Welcome to QWF series ‘Chronicling the Days’, specifically for this strange uneasy time of coronavirus and pandemic, of social distancing and self isolation, of lockdown and quarantine.
In April 2020, we invited writers in Quebec to submit a story – of a single day at this time, because while we’re all living through this time, we know that we’re not all living through it in the same way. To stay connected – to know how we’re getting on. Every story valid.
Submissions have now closed for the series but we’ll be continuing to publish the pieces throughout May. Keep an eye for them here, or join us on the QWF FB Community page, and let the authors know if their words resonated.
This piece is by Carolyne van der Meer, writing in April 2020.
Today’s tea remedy for coronavirus
I’m standing at the window. I’m on the eleventh floor of a high-rise. The world seems small. And when I look out, there’s almost nothing going on. A few cars on the road, crawling along. It’s like a Sunday in the 1970s. Except it’s not—because this is every day. Since the virus arrived, it’s like the world has taken an anesthetic, and I can’t help but wonder when—and how—it will wake up.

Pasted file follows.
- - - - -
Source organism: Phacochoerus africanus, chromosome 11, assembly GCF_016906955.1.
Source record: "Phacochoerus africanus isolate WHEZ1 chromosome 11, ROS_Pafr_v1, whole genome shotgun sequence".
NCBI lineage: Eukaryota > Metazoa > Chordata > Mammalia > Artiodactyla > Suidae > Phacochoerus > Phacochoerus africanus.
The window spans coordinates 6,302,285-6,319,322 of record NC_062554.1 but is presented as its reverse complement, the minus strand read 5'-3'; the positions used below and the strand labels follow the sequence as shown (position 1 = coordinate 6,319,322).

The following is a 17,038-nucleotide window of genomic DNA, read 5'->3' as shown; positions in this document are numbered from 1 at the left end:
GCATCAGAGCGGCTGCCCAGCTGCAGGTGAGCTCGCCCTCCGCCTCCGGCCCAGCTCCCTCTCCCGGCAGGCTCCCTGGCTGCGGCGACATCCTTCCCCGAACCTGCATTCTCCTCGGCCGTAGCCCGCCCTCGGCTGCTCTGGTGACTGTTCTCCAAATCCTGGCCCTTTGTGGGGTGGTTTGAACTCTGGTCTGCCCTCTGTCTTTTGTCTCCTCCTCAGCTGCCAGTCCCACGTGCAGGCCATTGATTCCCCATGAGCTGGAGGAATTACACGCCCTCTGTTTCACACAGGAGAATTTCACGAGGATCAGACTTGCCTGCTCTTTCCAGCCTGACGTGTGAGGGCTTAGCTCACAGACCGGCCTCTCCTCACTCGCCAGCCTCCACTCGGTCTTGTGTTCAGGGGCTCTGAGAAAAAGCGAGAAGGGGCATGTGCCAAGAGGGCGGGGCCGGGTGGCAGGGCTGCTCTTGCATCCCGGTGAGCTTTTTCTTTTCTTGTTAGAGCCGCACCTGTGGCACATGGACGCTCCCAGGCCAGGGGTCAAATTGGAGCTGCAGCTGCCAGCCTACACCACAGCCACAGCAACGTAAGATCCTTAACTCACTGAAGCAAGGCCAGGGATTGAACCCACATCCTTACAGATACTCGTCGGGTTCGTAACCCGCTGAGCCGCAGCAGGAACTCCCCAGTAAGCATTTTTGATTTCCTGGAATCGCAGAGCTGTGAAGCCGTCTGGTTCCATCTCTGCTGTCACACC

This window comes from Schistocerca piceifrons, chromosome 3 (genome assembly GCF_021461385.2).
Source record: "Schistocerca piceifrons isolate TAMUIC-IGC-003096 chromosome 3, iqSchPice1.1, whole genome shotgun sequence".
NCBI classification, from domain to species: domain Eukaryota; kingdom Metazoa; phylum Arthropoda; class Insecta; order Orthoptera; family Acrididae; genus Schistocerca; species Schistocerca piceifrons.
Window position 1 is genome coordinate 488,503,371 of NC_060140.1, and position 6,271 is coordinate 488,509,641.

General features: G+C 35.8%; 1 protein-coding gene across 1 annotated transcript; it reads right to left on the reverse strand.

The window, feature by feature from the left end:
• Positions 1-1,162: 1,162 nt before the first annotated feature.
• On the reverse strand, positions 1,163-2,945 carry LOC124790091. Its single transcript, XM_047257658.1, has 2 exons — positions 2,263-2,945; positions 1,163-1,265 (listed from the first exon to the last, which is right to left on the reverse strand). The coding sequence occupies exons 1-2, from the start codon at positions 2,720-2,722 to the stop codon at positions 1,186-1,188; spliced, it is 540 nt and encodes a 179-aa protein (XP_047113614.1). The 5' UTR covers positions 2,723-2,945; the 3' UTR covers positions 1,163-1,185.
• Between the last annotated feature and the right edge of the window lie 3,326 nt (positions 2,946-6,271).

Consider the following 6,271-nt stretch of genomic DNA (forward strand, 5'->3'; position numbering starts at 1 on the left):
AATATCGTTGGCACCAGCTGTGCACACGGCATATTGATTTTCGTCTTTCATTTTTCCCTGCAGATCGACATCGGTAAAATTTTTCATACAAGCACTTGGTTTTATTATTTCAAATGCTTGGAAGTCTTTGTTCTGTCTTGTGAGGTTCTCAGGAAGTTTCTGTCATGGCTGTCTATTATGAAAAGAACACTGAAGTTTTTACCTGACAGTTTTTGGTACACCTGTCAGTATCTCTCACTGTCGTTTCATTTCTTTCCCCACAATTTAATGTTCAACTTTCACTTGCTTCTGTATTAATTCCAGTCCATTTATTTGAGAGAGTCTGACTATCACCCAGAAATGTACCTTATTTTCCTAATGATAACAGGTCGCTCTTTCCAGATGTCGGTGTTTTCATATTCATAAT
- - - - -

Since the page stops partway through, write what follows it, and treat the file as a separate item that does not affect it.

I look in the pantry. There’s far too much tea in there. And it’s not because I’m a hoarder. I didn’t go out and buy truckloads of toilet paper. What was with that, anyways? I shake my head. What, you run out of food—and then, miraculously, increase your trips to the loo? People are strange.
My big problem is baking powder. Screw the toilet paper—we have plenty of that but I can’t get any bloody baking powder. I pull the Ahmad Aromatic Earl Grey tin out of the cupboard as I consider it all. So, people are making loaves of bread and bathroom trips. It makes no sense.
I use a spoon to pry off the lid of the tin and take a whiff. The bergamot overtakes my senses. Tea is my way out of this. I make cup after cup of it, day after day—all the while considering the baking powder shortage. Seriously, there are about 15 different types of Earl Grey in here—from Ahmad to Fortnum & Mason to Taylors of Harrogate, all promising something different. Then there are my sister-in-law’s favourites—Thé des Tsars and Rooibos Samurai—brought as a thank-you gift back in the days when you could host a dinner party. I finger the smooth black tins, think back to those evenings of food and wine, laughter and conversation and wonder if all that is a bygone era. Sometimes I feel like I’m walking through a post-apocalyptic novel, that there’s no way out of the pages.
I put the lid back on the Ahmad tea and turn to the rooibos. Open it, inhale the fragrance. It’s a deep red mix with bits of dried orange zest. I imagine the Valencia orange groves I once visited in Spain. The bitter orange marmalade I smeared on toast in London cafés. Yes, tea is my way out of here. Out of the pages. I’ll find my way home eventually.